Pottery is a continuous curiosity; how it’s made, how it feels, its shape, its surface, how it exists in a home as an object, or a tool, or maybe an image. When making pottery, I search for poised forms that suggest sculpture, respect utility and perform well; they should be confident and handsome.
I create my surfaces for contemplation. Moods are suggested with warmth, fluidity, and translucency. Atmospheres are veiled with fog and cool mist. Pouring and layering slip, I respond intuitively to the qualities of liquid.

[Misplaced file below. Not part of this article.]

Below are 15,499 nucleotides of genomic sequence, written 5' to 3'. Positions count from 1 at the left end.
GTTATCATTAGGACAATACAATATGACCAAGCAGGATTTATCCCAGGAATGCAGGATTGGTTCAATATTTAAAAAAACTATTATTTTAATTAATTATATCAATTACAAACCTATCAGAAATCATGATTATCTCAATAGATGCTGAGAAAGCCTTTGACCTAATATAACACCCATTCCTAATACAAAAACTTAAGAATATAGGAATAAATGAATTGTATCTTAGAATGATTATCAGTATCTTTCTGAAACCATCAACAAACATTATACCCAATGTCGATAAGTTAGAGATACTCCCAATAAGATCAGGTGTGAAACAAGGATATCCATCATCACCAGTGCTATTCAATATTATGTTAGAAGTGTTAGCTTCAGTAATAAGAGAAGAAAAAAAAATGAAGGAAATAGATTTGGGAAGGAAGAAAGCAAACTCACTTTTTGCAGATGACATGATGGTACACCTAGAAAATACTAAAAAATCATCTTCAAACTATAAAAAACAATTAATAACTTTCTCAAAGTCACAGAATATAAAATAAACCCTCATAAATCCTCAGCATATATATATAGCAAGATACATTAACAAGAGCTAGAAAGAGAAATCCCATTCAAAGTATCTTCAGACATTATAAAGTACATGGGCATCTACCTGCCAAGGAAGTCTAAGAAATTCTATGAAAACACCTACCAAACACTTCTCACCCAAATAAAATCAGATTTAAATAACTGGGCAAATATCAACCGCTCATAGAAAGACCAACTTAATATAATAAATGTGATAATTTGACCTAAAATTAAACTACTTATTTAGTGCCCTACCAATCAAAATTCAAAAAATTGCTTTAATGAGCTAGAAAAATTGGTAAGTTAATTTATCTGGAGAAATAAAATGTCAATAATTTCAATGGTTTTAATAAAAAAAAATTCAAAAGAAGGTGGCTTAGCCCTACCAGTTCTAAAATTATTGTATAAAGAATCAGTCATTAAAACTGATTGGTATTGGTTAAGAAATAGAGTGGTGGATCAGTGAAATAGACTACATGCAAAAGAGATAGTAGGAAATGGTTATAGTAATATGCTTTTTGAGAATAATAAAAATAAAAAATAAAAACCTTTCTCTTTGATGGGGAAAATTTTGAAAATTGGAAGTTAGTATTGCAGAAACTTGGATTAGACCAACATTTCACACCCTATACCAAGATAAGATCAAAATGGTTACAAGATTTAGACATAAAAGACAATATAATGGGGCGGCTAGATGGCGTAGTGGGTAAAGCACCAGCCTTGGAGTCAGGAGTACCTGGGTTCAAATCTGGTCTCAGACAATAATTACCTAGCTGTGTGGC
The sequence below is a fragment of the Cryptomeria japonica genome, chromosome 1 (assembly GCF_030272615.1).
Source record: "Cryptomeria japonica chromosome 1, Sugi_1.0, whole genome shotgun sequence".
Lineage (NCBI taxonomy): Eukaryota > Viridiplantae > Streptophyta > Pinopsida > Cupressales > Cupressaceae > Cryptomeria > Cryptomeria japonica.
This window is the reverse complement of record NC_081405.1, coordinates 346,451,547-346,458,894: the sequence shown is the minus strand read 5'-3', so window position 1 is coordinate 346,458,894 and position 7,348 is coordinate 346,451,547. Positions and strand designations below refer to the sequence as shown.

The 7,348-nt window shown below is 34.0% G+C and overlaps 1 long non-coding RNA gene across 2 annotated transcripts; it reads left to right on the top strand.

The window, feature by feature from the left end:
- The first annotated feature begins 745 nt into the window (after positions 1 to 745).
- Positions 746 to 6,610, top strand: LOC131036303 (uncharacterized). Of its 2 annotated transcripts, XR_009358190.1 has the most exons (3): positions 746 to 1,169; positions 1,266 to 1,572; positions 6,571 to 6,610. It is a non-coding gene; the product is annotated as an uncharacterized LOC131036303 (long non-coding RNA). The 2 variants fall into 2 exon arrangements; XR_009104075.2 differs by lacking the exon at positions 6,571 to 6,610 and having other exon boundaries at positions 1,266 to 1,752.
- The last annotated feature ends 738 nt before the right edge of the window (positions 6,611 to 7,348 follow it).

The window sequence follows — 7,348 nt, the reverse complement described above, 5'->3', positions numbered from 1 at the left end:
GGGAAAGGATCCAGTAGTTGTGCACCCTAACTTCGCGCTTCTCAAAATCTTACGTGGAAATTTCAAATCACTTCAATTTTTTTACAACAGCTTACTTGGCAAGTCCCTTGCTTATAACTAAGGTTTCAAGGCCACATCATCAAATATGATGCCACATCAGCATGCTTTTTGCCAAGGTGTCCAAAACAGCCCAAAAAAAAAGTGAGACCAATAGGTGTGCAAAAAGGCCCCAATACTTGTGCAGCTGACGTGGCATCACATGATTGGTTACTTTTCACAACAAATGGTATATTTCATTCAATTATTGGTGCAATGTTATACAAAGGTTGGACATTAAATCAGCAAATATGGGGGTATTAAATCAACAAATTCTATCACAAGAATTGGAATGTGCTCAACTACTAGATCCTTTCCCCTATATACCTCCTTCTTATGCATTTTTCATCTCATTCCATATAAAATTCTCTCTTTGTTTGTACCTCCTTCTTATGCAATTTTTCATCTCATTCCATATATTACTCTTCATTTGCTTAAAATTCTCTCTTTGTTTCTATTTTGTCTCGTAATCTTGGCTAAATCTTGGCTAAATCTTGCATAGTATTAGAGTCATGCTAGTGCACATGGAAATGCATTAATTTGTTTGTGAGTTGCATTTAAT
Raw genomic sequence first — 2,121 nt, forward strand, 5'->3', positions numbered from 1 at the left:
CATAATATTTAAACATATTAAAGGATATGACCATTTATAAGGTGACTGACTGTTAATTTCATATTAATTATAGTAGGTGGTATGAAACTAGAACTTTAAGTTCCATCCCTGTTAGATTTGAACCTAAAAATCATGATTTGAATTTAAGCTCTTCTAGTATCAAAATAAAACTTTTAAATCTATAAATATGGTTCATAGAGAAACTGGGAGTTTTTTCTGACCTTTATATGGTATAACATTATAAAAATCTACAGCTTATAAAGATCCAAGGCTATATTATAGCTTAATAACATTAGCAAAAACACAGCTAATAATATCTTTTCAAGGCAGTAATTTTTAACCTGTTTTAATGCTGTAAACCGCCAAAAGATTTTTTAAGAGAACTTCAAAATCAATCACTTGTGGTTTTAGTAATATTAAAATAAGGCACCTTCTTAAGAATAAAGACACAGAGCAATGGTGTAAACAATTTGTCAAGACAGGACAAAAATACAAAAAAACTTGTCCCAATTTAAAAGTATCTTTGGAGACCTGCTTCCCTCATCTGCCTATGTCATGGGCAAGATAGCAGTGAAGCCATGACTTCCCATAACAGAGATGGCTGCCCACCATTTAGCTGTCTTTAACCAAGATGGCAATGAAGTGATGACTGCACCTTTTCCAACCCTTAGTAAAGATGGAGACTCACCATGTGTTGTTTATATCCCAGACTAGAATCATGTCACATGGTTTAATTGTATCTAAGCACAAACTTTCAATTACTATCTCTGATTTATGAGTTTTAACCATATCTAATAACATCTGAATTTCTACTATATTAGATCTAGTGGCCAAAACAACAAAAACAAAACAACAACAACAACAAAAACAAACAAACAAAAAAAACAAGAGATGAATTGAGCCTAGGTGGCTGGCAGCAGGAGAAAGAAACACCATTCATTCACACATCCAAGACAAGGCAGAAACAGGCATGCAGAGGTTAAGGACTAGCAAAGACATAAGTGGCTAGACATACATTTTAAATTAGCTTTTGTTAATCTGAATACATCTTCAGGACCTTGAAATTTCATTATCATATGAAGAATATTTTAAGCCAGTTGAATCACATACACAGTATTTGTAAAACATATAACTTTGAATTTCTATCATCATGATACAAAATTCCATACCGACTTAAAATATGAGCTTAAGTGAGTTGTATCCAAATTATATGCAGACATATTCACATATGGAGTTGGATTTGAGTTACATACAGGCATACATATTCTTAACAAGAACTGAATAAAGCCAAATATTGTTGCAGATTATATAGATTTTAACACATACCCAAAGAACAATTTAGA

Slip warms up during the firing, the surface dampens and layering is revealed. The relationship between form, firing, and my hand is complete. Each piece is ready for a conversation and willing to be part of a greater surrounding.
Aware of the tendency to put parameters around my work, of what is “good or bad”, I do my best to give the ideas room. It is important to pursue the clues that linger on the periphery of my pottery, which are often sculptural and beyond the scale of tableware. The process each new idea reveals drives me forward.